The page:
III.iii.5.C.1.f.  Evidence to Prove Parties Held Themselves Out to the Public as Married

  Evidence that may prove parties held themselves out to the public as married include

  • lease agreements
  • joint bank statements
  • utility bills
  • tax returns
  • insurance forms
  • employment records, and
  • any other document requiring the individual to indicate marital status.

III.iii.5.C.1.g.  Secondary Evidence in Jurisdictions Where Other Than Ceremonial Marriages Are Recognized

 
In jurisdictions where marriages other than by ceremony are recognized, affidavits or certified statements of one or both of the parties to the marriage, if living, setting forth all the facts and circumstances concerning the alleged marriage are required.
The facts and circumstances required include
  • the agreement between the parties at the beginning of their cohabitation
  • the period of cohabitation
  • the places and dates of residences, and
  • whether children were born as a result of the relationship.

III.iii.5.C.1.h.  Supplemental Evidence in Jurisdictions Where Other Than Ceremonial Marriages Are Recognized

  Supplement the secondary evidence with affidavits or certified statements from two or more persons who know, as the result of personal observation, the reputed relationship that existed between the parties to the alleged marriage, including

  • the periods of cohabitation
  • places of residence
  • whether the parties held themselves out publicly as spouses, and
  • whether the parties were generally accepted as such in the communities in which they lived.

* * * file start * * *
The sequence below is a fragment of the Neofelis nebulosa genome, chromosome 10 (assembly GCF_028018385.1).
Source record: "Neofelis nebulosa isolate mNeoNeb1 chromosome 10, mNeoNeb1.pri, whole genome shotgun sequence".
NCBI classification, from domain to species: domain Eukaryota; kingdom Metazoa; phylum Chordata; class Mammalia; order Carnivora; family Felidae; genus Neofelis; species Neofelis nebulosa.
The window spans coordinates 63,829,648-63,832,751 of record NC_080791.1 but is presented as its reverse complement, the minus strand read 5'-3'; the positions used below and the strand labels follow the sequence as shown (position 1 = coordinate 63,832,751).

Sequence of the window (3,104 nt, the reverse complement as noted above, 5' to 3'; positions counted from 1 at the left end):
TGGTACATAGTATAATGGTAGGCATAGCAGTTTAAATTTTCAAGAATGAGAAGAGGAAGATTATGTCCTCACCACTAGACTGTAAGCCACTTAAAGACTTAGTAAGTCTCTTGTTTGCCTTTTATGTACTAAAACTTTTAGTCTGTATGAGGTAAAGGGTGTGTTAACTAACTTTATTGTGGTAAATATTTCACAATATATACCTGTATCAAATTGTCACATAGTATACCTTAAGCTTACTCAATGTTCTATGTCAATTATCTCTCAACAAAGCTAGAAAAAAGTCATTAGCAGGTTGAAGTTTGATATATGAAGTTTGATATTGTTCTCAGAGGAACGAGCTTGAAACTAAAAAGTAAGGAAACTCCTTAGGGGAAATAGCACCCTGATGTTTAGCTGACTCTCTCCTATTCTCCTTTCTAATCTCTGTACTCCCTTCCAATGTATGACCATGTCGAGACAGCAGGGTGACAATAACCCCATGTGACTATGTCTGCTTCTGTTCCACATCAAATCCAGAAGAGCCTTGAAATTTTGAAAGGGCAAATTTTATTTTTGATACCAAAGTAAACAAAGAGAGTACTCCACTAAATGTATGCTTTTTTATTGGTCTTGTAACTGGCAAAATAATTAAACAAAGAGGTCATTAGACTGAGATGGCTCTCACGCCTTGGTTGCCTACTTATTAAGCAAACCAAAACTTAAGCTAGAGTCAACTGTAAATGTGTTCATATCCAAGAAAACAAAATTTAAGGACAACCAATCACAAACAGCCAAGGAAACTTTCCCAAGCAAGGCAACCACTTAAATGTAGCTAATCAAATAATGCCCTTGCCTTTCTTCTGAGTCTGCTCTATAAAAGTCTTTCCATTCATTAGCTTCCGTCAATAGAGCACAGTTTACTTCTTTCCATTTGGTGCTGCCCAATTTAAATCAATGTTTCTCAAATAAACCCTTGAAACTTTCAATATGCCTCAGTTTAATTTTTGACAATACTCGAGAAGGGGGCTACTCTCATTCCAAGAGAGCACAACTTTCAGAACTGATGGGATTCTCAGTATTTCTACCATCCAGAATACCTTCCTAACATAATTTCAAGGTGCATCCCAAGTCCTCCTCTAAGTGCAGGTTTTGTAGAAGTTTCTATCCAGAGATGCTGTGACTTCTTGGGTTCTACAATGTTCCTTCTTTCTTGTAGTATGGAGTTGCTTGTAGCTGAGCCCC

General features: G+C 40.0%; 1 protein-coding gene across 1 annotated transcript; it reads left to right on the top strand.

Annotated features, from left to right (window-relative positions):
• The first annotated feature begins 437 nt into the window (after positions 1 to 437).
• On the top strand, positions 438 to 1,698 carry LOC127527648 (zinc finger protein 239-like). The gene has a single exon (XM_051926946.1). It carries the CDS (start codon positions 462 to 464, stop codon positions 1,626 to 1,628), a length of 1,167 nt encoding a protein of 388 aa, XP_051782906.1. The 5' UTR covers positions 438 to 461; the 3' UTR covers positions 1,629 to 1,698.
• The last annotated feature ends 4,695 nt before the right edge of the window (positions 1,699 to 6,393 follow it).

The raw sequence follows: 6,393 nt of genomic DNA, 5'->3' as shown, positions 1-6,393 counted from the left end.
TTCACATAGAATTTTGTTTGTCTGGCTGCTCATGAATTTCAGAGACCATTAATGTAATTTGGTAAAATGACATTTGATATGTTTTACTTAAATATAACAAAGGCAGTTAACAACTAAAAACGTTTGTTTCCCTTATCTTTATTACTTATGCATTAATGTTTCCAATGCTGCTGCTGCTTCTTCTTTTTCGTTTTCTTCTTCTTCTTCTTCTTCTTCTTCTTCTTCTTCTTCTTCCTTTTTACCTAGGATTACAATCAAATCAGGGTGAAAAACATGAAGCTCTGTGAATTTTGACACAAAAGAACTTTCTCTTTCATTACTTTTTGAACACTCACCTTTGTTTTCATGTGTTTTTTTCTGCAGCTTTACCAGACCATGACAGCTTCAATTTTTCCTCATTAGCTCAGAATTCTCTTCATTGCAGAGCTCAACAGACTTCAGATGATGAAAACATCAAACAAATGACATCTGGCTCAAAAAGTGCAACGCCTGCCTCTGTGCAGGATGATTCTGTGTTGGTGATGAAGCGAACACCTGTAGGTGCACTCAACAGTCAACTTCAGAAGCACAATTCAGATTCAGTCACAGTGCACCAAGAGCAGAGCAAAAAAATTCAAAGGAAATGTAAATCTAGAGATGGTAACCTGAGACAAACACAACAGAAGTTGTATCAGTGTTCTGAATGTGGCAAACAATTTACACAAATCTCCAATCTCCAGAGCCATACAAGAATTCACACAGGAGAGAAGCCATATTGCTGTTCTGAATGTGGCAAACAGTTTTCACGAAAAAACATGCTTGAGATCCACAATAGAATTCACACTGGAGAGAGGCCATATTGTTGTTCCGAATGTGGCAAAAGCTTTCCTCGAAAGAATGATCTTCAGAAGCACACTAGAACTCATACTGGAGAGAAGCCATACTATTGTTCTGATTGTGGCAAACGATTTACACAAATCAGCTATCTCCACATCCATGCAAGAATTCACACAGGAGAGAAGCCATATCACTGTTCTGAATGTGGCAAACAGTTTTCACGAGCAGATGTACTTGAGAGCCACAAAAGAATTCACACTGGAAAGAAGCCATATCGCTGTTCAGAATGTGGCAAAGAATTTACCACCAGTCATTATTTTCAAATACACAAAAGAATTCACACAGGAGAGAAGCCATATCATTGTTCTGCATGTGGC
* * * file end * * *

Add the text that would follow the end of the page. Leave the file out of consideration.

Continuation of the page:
2.  Development to Establish a Common Law Marriage


Introduction

  This topic contains information on development to establish common law marriages, including


Change Date

November 6, 2015

III.iii.5.C.2.a.  When to Undertake Development to Establish a Common Law Marriage

  Develop to establish a common law marriage if the claimant

  • alleges a common law marriage, or
  • is unable to establish a claimed ceremonial marriage and there is evidence that the parties lived together in a jurisdiction recognizing common law marriages.

Reference:  For information, on which states recognize common law marriages, see M21-1, Part III, Subpart, iii, 5.C.3.


III.iii.5.C.2.b.  How to Develop for Evidence of a Common Law Marriage

 
Use the table below to develop for common law marriage.
If the case being developed is a …
Then send the …
live case
death case
the claimant
  • VA Form 21-4170 for completion
  • two copies of VA Form 21P-4171 to be completed by two persons who know, as the result of personal observation, the relationship that existed between the parties, and
  • a request for a copy of each child’s birth certificate if children were born from the marriage.
Notes Upon receipt of birth certificates, confirm that the names of both parties of the claimed common law marriage are on each birth certificate.
Reference:  For information on development procedures in

3.  Validity of Common Law Marriages By State


Change Date

February 8, 2017

III.iii.5.C.3.a.  Recognition of Common Law Marriages by State

 
Use the table below to check the validity of common law marriages by State.
State
Status of Common Law
 
State
Status of Common Law
Alabama
01/01/2017
Montana
recognized
Alaska
08/01/1917
Nebraska
08/03/1923
Arizona
10/01/1913
Nevada
03/29/1943
Arkansas
not recognized
New Hampshire
recognized only upon the death of one of the partners, per New Hampshire RSA 457:39
California
not recognized
New Jersey
12/01/1939
Colorado
recognized
New Mexico
not recognized
Connecticut
not recognized
New York
04/29/1933
Delaware
not recognized
North Carolina
not recognized
District of Columbia
recognized
North Dakota
not recognized
Florida
01/02/1968
Ohio
10/10/1991
Georgia
01/01/1997
Oklahoma
recognized
Hawaii
not recognized